The next morning as the sun rose over the rocky horizon I noticed a mud brick tower on a slight rise just on the side of the road. Outside were four Toyota pick ups one with a 50 cal. machine gun mounted on the roof. As we passed a man dressed in a white Baluchi with a turban came off the tower yawning and stretching with an Ak47 in that same out stretched hand. Then to my absolute horror a second man out the front of the tower broke into a smile as our eyes locked for a split second as the bus whizzed by. These guys definitely weren't solders and I spent the next thirty minutes trying to ward off a heart attack.


Zahidan was a dusty frontier full of mud brick houses and shifty looking bearded men and nervous boy solders. I had to wait outside the Indian embassy for 3 hours until it opened a 9am. I made friends with the police officers guarding the Consulate and sat and drunk tea and showed them photos of Iran. The first clue I may have been over my head was the machete sitting besides the driver’s seat in the policeman’s personal car. Then the next shock came when the policeman’s replacement came, as this man was getting changed into his uniform for his shift he asked his mate to pass over his side arm. To my horror I watched as this man pointed the weapon at his mate’s head slowly squeezing the trigger. From my vantage point on the floor I could see that it had bullets in the breach, all I could do was hold my breath and wait for the bang. The policeman’s child who was sitting on the bottom bunk thought that this was a great game and was giggling away with his father holding the gun. Then he spun and faced me broke open the revolving breach holding the 6 bullets tipped them into his hand passed one to me for a look then passed the ammunition and the gun to the new policeman, all the time laughing and smiling like it was a water pistol. I quietly excused myself and went for a walk to find breakfast.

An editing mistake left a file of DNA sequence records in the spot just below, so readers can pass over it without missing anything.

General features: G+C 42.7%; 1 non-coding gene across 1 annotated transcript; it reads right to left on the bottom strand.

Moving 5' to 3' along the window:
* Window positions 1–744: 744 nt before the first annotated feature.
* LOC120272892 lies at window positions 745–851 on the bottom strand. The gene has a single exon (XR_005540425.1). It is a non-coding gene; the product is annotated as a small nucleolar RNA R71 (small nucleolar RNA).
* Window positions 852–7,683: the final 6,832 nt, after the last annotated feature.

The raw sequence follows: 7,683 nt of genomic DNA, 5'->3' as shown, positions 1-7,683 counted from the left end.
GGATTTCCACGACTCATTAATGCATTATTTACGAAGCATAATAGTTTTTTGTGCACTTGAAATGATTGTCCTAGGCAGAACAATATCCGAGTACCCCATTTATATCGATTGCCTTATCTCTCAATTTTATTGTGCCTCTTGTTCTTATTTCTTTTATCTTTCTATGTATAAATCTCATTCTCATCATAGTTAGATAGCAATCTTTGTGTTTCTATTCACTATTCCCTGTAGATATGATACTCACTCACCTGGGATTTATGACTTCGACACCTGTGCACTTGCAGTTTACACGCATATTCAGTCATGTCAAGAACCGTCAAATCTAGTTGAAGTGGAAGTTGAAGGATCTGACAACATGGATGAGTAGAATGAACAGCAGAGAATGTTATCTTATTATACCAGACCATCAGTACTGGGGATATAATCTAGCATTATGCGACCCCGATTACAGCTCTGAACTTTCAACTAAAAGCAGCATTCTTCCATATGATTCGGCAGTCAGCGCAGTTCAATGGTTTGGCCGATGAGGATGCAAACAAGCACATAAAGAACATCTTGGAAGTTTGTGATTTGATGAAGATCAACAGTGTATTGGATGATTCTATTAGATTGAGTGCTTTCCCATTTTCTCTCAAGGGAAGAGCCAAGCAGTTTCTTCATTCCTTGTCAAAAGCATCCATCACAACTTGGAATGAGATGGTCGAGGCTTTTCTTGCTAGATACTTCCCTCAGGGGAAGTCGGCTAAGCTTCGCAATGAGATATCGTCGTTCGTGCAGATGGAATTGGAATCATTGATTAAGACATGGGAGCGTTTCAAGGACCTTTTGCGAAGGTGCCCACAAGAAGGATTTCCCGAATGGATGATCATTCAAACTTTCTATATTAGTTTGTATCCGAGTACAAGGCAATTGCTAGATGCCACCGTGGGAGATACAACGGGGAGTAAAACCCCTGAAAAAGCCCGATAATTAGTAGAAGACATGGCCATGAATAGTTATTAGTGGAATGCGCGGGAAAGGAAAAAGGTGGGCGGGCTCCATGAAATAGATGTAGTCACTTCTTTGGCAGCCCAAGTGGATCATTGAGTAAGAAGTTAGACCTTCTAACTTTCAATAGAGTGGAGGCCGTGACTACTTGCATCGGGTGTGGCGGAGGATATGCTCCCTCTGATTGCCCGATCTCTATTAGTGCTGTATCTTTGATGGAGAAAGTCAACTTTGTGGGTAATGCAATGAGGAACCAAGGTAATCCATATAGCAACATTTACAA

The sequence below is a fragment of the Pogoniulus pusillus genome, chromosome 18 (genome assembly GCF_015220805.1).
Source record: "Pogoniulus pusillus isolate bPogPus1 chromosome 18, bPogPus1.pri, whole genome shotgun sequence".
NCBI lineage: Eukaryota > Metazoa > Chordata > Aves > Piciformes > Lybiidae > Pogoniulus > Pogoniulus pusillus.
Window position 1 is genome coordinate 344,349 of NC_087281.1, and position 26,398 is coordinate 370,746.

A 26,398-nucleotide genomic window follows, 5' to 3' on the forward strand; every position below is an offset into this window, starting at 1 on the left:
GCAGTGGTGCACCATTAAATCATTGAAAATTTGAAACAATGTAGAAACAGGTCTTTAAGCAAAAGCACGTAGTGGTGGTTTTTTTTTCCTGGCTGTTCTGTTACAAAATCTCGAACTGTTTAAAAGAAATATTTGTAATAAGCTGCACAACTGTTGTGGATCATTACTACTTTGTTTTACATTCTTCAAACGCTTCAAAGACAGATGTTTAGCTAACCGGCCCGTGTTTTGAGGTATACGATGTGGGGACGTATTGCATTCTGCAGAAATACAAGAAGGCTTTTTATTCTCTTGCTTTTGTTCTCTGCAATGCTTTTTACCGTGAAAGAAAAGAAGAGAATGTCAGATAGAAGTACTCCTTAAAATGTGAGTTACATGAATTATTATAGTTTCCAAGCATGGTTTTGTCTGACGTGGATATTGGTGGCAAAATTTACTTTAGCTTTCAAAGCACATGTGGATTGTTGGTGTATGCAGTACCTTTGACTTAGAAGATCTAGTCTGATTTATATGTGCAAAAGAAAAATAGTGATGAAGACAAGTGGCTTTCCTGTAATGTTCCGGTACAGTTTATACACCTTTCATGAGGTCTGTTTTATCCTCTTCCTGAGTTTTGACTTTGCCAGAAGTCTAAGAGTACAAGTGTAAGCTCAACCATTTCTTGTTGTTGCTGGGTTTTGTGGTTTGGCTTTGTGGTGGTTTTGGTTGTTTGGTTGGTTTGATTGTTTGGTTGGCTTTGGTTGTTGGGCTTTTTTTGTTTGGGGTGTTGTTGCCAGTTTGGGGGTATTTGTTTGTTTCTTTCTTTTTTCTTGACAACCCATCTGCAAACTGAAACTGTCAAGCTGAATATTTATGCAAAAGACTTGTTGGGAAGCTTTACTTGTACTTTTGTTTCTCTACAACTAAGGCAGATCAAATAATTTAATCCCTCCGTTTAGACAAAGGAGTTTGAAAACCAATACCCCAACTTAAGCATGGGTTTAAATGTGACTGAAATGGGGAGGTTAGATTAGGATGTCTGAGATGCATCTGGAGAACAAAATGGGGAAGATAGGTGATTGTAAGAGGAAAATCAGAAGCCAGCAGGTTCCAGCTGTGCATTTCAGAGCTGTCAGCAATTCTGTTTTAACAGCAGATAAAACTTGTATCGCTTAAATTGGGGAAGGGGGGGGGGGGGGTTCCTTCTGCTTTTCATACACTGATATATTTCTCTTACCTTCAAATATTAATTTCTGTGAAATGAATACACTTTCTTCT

Back in the consulate I was the only one there and was seen to with a minimal wait. To my dismay I was told the consulate knew nothing of me and that I should come back in the afternoon. I had hoped to cross the border this day minimizing my exposure to this area which was only a hundred kilometres from the Afghani border and drug smuggling and bandits were rife.